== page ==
The study explained by Prof. Jason Box

 


The 2021 august melt event

  • The ‘atmospheric river’ heat wave causing the rain event in mid-August 2021 was the actual cause of the following surface melt, not the rain itself.
  • The heat wave caused extensive melting to happen unusually late in the season.
  • The melt event caused the snow line to elevate by an extreme amount (788 m), exposing a wide area of dark bare ice.
  • The ice sheet had more than four days of wet snow cover in August which is double the normal amount.
  • The Watson River rose abruptly to record high values for that late part of the melt season, demonstrating independently the off-ice impacts of the heatwave in increasing meltwater delivery into the ocean, rising sea level.

Read the paper

The Mid-August 2021 Greenland Ice Sheet Heatwave with Rainfall: Extreme Melting Sustained by Albedo Feedback (DOI:10.1029/2021GL097356) published in Geophysical Research Letters.

Authors and institutions:

  • Jason E. Box, Dirk van As, Robert S. Fausto, Kristian K. Kjeldsen, Armin Dachauer, Andreas P. Ahlstrøm, the Geological Survey of Denmark and Greenland (GEUS), Copenhagen, Denmark
  • Adrien Wehrlé, Institute of Geography, University of Zurich, Zurich, Switzerland
  • Ghislain Picard Geological Survey of Denmark and Greenland (GEUS), Copenhagen, Denmark and UGA, CNRS, Institut des Géosciences de l’Environnement (IGE), UMR 5001, 8 38041 Grenoble, France

Algae blooms: “I never saw the ice as dark as this”

GEUS and PROMICE professor Jason Box recently made the front page in Danish national media with testimony of algal blooms and rain on the Greenland ice sheet. PROMICE field work helps quantify the ice algae blooms and their effect on melting.

 

Autumn 2021, Professor Jason Box and two PROMICE colleagues landed on what could appear to be tarmac during a field trip to a glacier near Narsaq in the Southwest of Greenland. However, the dark surface was in fact glacier ice hit by a heavy bloom of algae adapted to ice surfaces, called ice algae.

Recently the story was picked up by one of Denmark’s major newspapers, Politiken, who ran it as front cover just before New Year’s Eve of 2021. In the article, Jason Box explained how the algae blooms makes the ice darker causing it to absorb more sunlight and thus melt faster.

“I never saw the ice as dark as this. It was a surprise and made me concerned,” Jason Box said to Politiken, adding that where the ice algae grow particularly well, they can speed up melting of the surface ice by as much as 20 percent.

See albedo data for the location here:

PROMICE climate station recordings of surface darkness (a.k.a. albedo) for 2021 compared to the average since 2008. Melt season 2021 albedo was at or near the lowest on record for more than three months (June through mid-September). The cause is thought to be from persistent cloudy and rainy conditions that promoted ice algae growth. In May however, snowfall caused the albedo to increase shortly before decreasing during the summer melt season. (Illustration: PROMICE)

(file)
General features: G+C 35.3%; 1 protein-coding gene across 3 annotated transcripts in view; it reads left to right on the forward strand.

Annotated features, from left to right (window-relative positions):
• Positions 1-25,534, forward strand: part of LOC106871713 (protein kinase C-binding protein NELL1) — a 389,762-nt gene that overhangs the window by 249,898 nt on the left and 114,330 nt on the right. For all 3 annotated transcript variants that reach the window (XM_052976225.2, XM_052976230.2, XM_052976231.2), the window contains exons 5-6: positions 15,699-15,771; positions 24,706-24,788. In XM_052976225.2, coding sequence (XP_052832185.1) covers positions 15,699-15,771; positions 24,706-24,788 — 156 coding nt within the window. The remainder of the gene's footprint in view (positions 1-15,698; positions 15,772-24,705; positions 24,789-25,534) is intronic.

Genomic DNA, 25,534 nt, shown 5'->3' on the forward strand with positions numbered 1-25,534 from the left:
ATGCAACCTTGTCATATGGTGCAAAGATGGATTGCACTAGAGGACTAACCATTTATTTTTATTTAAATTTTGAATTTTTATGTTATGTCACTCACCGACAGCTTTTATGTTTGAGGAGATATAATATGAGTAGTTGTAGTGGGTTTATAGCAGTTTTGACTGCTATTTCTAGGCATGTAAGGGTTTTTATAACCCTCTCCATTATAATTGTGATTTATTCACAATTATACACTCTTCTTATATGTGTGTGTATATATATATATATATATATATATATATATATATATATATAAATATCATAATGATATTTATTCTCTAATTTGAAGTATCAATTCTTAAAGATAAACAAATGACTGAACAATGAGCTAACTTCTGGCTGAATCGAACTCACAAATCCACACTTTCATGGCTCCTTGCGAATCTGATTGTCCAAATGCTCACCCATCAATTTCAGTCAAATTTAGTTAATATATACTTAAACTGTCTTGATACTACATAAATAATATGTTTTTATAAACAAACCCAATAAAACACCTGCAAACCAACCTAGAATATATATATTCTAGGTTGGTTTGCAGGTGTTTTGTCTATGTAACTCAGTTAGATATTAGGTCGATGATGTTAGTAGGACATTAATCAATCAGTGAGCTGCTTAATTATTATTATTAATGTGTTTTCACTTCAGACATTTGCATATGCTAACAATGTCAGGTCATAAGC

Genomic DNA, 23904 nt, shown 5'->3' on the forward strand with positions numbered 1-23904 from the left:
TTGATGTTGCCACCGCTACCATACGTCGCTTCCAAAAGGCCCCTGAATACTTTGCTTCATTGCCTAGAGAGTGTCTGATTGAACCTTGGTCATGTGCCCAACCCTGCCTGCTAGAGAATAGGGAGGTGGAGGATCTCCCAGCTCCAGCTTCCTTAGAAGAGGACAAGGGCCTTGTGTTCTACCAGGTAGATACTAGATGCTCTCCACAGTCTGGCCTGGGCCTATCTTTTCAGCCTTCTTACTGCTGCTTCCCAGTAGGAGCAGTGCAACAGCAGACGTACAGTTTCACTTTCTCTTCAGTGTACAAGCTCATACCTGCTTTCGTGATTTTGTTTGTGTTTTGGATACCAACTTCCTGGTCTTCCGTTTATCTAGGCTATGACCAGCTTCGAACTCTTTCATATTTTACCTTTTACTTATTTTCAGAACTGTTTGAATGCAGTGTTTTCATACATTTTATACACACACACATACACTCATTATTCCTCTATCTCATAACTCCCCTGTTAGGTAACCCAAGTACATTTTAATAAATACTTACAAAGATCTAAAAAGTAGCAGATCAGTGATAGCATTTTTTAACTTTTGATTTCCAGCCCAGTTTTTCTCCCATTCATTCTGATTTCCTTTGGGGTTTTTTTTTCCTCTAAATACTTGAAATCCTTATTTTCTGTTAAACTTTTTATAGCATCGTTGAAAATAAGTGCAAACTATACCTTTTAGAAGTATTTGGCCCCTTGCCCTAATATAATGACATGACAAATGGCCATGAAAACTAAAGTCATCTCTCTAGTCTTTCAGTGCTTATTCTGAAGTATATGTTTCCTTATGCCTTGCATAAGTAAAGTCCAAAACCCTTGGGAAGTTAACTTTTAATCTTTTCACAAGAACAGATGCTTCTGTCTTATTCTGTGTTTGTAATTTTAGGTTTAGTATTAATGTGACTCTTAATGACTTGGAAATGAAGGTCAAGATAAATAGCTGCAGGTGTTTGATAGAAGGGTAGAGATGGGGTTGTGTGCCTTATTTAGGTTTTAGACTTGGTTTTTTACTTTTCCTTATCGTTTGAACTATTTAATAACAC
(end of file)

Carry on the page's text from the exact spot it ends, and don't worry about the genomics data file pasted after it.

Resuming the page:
PROMICE helps collect algae data

These years the algal growth on the Greenland Ice Sheet is on the rise, which Professor Box and other PROMICE and GC-Net researchers have helped quantify. Since much of the research done by the team require travelling all over the ice sheet every year, they are starting a new PROMICE activity “PROM-BIO” in collaboration with Aarhus University Professor Alexander Anesio.

The work supports ice algae research by collecting biological samples from the ice from places that would otherwise be difficult to reach for other researchers.

Jason Box collecting samples from the alge bloom seen as dark spots on the ice. Photo: GEUS

This helps other researchers understand the development and biology of ice algae with some emphasis on the dark ice relationship with melting which in turn helps PROMICE and GC-Net understand how the darkening ice surface effect the overall mass balance of the ice sheet.

“Ice algae have started to colonize larger parts of Greenland. They’ve become an x-factor in the melting process,” Box said in the Politiken article.

Unprecedented rainfall

Along with the algae blooms, 2021 was also the year of the first ever witnessed rain falling on the highest and coldest areas of the ice sheet. An event also measured by PROMICE and GC-Net automated weather stations.

As Professor Box explains in Politiken, he and the rest of the researchers studying ice and climate dynamics in the Arctic constantly find new factors driving the melt of the ice sheet:

“Algae blooms existed before humanity. One could observe dark ice in Greenland 200 years ago as well, but what we see now is that the heating of the Earth allows for many different factors to enhance each other. We have several climate models predicting a warming, but reality surprises us over and over because the models haven’t taken all of the contributing factors into account.”

Therefore, the work done by PROMICE and GC-Net becomes all the more important, trying to understand all of these factors effecting each other and enhancing the melt.